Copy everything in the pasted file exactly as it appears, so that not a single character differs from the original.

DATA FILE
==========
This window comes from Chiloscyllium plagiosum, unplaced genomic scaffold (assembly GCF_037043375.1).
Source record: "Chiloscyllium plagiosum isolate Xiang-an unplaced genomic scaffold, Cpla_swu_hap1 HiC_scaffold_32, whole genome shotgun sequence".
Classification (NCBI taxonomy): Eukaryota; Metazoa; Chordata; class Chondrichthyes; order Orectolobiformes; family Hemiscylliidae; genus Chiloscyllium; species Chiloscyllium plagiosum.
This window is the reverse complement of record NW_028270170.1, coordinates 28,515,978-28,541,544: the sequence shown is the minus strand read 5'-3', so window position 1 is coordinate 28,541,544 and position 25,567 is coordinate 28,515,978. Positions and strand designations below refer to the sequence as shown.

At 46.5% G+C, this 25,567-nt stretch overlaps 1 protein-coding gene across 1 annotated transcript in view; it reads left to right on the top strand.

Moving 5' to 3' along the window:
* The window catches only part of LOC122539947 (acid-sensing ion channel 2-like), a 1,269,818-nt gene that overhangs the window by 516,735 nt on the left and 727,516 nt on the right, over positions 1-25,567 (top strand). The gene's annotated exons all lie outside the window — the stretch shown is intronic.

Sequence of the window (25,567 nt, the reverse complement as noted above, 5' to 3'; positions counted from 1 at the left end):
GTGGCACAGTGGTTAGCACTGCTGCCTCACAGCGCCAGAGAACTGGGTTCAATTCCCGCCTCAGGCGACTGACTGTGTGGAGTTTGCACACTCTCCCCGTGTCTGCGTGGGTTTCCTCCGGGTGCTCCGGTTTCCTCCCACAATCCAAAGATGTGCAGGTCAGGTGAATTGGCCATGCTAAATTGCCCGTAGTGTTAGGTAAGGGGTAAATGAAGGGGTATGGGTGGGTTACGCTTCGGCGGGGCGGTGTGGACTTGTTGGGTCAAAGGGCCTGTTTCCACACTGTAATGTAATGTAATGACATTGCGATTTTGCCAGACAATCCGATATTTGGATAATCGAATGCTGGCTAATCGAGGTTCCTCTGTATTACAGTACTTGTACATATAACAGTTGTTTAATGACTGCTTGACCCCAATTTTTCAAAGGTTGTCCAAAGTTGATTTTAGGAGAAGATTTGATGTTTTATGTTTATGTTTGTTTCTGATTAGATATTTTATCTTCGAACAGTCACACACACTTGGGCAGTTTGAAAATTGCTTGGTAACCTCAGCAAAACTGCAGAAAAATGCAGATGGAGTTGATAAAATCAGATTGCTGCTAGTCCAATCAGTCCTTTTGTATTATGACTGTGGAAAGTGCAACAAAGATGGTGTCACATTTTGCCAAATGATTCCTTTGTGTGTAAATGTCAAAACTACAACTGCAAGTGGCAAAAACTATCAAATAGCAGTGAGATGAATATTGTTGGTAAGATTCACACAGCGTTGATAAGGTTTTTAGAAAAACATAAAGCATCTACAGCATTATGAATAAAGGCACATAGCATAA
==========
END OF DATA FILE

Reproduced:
This window comes from Chiloscyllium plagiosum, unplaced genomic scaffold (assembly GCF_037043375.1).
Source record: "Chiloscyllium plagiosum isolate Xiang-an unplaced genomic scaffold, Cpla_swu_hap1 HiC_scaffold_32, whole genome shotgun sequence".
Classification (NCBI taxonomy): Eukaryota; Metazoa; Chordata; class Chondrichthyes; order Orectolobiformes; family Hemiscylliidae; genus Chiloscyllium; species Chiloscyllium plagiosum.
This window is the reverse complement of record NW_028270170.1, coordinates 28,515,978-28,541,544: the sequence shown is the minus strand read 5'-3', so window position 1 is coordinate 28,541,544 and position 25,567 is coordinate 28,515,978. Positions and strand designations below refer to the sequence as shown.

At 46.5% G+C, this 25,567-nt stretch overlaps 1 protein-coding gene across 1 annotated transcript in view; it reads left to right on the top strand.

Moving 5' to 3' along the window:
* The window catches only part of LOC122539947 (acid-sensing ion channel 2-like), a 1,269,818-nt gene that overhangs the window by 516,735 nt on the left and 727,516 nt on the right, over positions 1-25,567 (top strand). The gene's annotated exons all lie outside the window — the stretch shown is intronic.

Sequence of the window (25,567 nt, the reverse complement as noted above, 5' to 3'; positions counted from 1 at the left end):
GTGGCACAGTGGTTAGCACTGCTGCCTCACAGCGCCAGAGAACTGGGTTCAATTCCCGCCTCAGGCGACTGACTGTGTGGAGTTTGCACACTCTCCCCGTGTCTGCGTGGGTTTCCTCCGGGTGCTCCGGTTTCCTCCCACAATCCAAAGATGTGCAGGTCAGGTGAATTGGCCATGCTAAATTGCCCGTAGTGTTAGGTAAGGGGTAAATGAAGGGGTATGGGTGGGTTACGCTTCGGCGGGGCGGTGTGGACTTGTTGGGTCAAAGGGCCTGTTTCCACACTGTAATGTAATGTAATGACATTGCGATTTTGCCAGACAATCCGATATTTGGATAATCGAATGCTGGCTAATCGAGGTTCCTCTGTATTACAGTACTTGTACATATAACAGTTGTTTAATGACTGCTTGACCCCAATTTTTCAAAGGTTGTCCAAAGTTGATTTTAGGAGAAGATTTGATGTTTTATGTTTATGTTTGTTTCTGATTAGATATTTTATCTTCGAACAGTCACACACACTTGGGCAGTTTGAAAATTGCTTGGTAACCTCAGCAAAACTGCAGAAAAATGCAGATGGAGTTGATAAAATCAGATTGCTGCTAGTCCAATCAGTCCTTTTGTATTATGACTGTGGAAAGTGCAACAAAGATGGTGTCACATTTTGCCAAATGATTCCTTTGTGTGTAAATGTCAAAACTACAACTGCAAGTGGCAAAAACTATCAAATAGCAGTGAGATGAATATTGTTGGTAAGATTCACACAGCGTTGATAAGGTTTTTAGAAAAACATAAAGCATCTACAGCATTATGAATAAAGGCACATAGCATAA